Anastasia Tjendri-Liew (b. 1947, Bangka Island, Indonesia – ) is the founder and managing director of Bengawan Solo, one of Singapore’s most successful bakery chains. Under her leadership, Bengawan Solo grew from a single store to a chain with over 40 outlets and a turnover of S$43 million in 2008. She took up Singapore citizenship after moving from Indonesia in 1970.
Born into an Indonesian-Chinese family on Bangka Island, Tjendri-Liew was the third of eight children and grew up in Palembang. Her mother was a homemaker while her father ran a provision shop. She did well in school, usually finishing within the top three in class, but civil unrest in the city curtailed her education during her teenage years. Her interest in food was clear from childhood, when she sometimes walked to school and used her bus fare instead for food such as fried noodles and pempek, an Indonesian fishcake.
After leaving school, Tjendri-Liew took up baking and cooking classes to hone the culinary skills that she had already picked up from her mother and aunt as a teenager. She improved on the recipes she was taught and conducted her own culinary classes from home, using the income to take up an even wider variety of classes.
In 1970, Tjendri-Liew arrived in Singapore to improve her English language skills. She had two suitors, one of whom was accountant Johnson Liew, who was also of Indonesian-Chinese origin and whom she eventually married in 1973. They have a daughter, Rissa, and a son, Henry.
The beginnings of Bengawan Solo
In 1975, Tjendri-Liew was a homemaker when she started making butter and chiffon cakes and kueh lapis at her four-room flat in Marine Parade. She sold these cakes to friends and acquaintances, and the popularity of her confections grew through word of mouth. The demand rose so much that she began to supply them to supermarkets and shops, with one department store in Lucky Plaza even setting up a retail counter to showcase her confections.
Tjendri-Liew did not have a food manufacturing licence, however, and in 1979, government officials visited and instructed her to stop supplying shops from her home kitchen. Tjendri-Liew duly stopped operations from home, but customers continued to ask for her cakes and kueh. This prompted her to open a shop at Marine Terrace, near her home, a few months later. As previous tenants at the location had not done well, she succeeded in securing a low rent of S$1,200, and named the shop Bengawan Solo after a favourite Indonesian folk song.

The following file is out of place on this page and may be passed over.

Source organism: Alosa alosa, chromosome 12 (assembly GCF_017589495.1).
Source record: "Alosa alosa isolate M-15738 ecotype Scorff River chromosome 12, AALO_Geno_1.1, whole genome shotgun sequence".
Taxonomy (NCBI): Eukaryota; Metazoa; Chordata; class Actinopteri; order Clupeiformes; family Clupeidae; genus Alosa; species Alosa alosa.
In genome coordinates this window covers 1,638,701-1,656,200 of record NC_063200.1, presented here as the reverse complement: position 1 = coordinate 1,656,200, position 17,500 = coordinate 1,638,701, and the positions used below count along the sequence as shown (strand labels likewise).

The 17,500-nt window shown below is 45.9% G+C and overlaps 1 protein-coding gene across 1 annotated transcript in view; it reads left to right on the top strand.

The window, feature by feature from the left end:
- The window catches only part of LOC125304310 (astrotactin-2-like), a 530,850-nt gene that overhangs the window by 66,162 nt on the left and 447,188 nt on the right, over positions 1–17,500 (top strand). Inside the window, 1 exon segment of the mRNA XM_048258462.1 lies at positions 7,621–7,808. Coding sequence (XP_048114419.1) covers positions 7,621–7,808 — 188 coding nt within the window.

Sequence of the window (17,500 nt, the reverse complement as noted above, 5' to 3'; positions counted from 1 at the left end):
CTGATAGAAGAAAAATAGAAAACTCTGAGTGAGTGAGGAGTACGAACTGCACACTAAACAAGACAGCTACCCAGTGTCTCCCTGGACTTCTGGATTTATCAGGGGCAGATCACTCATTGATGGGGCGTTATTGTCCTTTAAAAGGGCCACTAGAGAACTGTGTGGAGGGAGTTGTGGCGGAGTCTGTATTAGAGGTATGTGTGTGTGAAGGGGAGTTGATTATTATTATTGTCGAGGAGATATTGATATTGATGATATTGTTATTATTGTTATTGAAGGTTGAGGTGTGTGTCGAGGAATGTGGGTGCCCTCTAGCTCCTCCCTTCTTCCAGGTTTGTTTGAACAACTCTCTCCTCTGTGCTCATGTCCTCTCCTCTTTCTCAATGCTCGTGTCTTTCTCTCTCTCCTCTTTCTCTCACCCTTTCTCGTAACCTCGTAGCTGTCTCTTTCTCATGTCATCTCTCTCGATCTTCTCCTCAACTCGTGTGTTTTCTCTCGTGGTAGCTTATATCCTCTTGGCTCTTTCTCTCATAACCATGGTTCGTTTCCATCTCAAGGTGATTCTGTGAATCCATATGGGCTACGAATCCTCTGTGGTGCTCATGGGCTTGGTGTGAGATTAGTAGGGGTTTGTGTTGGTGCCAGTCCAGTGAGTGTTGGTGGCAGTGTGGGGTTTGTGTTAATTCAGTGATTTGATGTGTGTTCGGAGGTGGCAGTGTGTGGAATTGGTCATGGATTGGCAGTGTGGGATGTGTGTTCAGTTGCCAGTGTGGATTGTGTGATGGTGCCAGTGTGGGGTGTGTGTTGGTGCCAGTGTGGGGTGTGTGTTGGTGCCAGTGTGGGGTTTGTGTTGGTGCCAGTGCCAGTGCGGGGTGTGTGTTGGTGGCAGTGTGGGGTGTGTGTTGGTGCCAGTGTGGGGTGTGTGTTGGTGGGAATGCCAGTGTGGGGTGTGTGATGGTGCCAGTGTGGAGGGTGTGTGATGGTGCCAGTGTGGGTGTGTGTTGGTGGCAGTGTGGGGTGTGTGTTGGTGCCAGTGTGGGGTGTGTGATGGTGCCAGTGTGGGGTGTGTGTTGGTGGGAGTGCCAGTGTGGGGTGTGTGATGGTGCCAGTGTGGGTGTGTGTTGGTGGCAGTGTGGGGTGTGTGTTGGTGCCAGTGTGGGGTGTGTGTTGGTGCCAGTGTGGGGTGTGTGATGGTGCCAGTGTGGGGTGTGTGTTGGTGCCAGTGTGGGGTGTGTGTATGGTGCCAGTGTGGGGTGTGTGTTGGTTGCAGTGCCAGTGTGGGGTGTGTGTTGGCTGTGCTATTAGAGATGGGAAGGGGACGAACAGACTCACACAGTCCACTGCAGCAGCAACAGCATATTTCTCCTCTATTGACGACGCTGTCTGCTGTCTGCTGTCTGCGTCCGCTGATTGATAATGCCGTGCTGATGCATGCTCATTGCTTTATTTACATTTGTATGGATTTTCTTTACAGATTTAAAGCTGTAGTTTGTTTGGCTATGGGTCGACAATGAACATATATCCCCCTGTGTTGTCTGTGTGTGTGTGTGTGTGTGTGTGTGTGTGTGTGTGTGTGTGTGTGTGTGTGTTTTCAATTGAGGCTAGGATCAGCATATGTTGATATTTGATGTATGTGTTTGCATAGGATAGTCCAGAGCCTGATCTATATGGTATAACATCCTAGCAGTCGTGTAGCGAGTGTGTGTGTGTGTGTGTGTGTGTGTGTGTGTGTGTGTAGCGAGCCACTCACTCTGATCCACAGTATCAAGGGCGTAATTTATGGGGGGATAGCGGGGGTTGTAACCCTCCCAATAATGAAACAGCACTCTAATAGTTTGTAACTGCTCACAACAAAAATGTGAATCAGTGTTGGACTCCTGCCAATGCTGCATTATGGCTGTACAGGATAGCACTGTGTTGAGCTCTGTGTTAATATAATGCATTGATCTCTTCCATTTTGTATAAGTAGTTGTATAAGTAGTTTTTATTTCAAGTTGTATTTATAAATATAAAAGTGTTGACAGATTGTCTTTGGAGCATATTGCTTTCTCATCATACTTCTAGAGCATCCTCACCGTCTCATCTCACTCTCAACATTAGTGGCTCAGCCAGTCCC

The popularity of Bengawan Solo grew and demand for her cakes became overwhelming, helped by a newspaper review that emphasised their homemade taste. Customers urged her to open another shop in a more central location, and she obliged in 1983 with a second outlet at the Centrepoint shopping mall on Orchard Road.
The number of Bengawan Solo outlets increased every year as the business registered profits and turnover growth annually. The company had grown on the strength of Tjendri-Liew’s recipes and baking skills, but she was also showing the other qualities needed of a successful entrepreneur. She took charge of every area of Bengawan Solo’s operations, such as production, sales, personnel, accounting, finance, product design and development, advertising and purchasing. Her efforts were recognised in 1998 when she became the first recipient of the Association of Small and Medium-sized Enterprises’ Woman Entrepreneur of the Year Award. She later received the Public Service Medal in 2008.
Tjendri-Liew’s business philosophy was to use the best ingredients possible to ensure the quality of the final product. She addressed quality control issues by personally overseeing the manufacturing processes and taking customer feedback seriously. An incident in the 1990s resulting in customer feedback about falling quality at Bengawan Solo led to a tightening of the manufacturing and operational processes. While the success of Bengawan Solo meant that Tjendri-Liew received many bids to buy over or invest in the company, she maintained tight control of the business and its operations.
Despite her wealth and Bengawan Solo’s success, Tjendri-Liew has been described as unassuming and modest. She treats her employees like family, and they attest to her generous nature. She has assisted employees in financial need and extended financial help to employees during medical emergencies. She is also known to host Chinese New Year dinners, held on separate days and for up to 200 people at a time, where she cooks personally for friends and staff. Factory staff address her affectionately as “Auntie”.